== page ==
cheerio, Anna in Edinburgh (indoors wearing a long lightweight unperfumed linen scarf)

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  14. Or even the humble newspaper. Though they tend to fall out years later along with half a ton of rubble, soot and squirrel bedding.

    I've had to parcel tape the cupboard door in this room because of its connection to the trapdoor into the roof space.

    You might write sometime on deliberately impregnating fabric with scent. I have a new, woolish jacket which has that strong, rather acetone smell.

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  15. Hi Anna,

    I do remember your chimney balloon tip, but in truth only one fireplace is accessible, and it is the one I use for an open fire - or would if I ever went in there for long enough to warrant lighting one. It would have been handy if the previous owner had inserted said balloons prior to boarding up the fireplaces...

    Your scarf sounds nice, even completely unfragranced!

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  16. Hi Hazel,

    I can see me getting so disturbed by the 360 degree draughts here at some point that I start parcel taping every crack in sight. I may never leave the house again if I get really carried away with the front door, for example.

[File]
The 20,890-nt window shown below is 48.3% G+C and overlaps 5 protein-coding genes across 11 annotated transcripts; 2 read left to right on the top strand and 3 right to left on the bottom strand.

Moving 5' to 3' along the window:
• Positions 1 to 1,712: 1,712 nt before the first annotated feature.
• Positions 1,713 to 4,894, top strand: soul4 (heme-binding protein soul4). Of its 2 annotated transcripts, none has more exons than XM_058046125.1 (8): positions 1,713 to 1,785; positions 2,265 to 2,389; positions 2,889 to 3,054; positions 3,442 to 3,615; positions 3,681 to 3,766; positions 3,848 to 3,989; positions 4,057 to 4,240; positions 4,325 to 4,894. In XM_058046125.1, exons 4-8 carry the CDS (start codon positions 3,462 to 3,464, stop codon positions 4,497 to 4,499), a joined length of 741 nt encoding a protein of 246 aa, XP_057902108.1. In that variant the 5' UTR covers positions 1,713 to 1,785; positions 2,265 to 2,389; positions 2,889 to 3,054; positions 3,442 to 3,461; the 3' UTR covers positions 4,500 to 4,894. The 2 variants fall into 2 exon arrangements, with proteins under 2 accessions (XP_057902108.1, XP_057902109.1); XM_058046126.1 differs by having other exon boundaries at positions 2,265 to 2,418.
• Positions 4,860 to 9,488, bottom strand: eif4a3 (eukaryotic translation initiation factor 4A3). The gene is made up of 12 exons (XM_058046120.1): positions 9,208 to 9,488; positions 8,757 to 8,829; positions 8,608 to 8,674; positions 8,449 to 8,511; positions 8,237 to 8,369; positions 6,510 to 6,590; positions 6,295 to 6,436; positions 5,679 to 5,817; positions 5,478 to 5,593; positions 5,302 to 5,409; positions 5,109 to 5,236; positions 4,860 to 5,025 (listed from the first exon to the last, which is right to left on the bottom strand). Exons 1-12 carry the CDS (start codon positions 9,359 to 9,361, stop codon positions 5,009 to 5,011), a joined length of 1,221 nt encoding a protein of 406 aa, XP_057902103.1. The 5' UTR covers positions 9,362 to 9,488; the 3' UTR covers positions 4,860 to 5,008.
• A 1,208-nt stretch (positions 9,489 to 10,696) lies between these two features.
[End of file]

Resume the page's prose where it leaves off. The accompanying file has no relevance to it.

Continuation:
And you have made me even more nervous of lighting a fire, for fear of causing up- or down- draughts and heaping squirrel bedding and assorted detritus on my head.

    Deliberate fragrancing to mask an unpleasant smell? Hmm, yes, I don't believe I have blogged about that, other than a cursory reference to the impromptu use of reject perfume as bathroom freshener.

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  17. 110 degrees? Aah, then you *have* experienced one of the horrors of this place. Lucky for you, you missed the summer two years ago when it hit 116 F or about 46 C, day after day, after DAY!! The hottest summer in 30 years. One afternoon, it was actually 118 F or 48 Celsius and I fainted in the parking lot while making the 2 minute trip from my car to the store. If it happens again this summer, please expect a sudden, unannounced visitor to Bonks Tower II. ;)

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  18. Hi Kafka,

    I have yet to faint in the heat, but in temperatures of 104F once in Charleston I did develop a migraine more vicious than any that have ever assailed me before or since. That was also famously the only occasion in my professional life when the person I was visiting actually encouraged me to "slip into something more comfortable" to wear to our meeting. Something "cool and floaty" may have been his exact words...

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  19. PS It goes without saying that you would be a very welcome visitor at Bonkers Towers, announced or otherwise!

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  20. Great photo! I do indeed wear scarves indoors, and I have a similar problem with hating for my perfume to rub off on my coats. For the moment, I am solving this by carrying small sprayers of my chosen perfume in my purse, and applying once I arrive at my destination. It seems like there must be some better solutions, though. As for the scarves, I just wash them way more than they want to be washed.

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  21. Heya,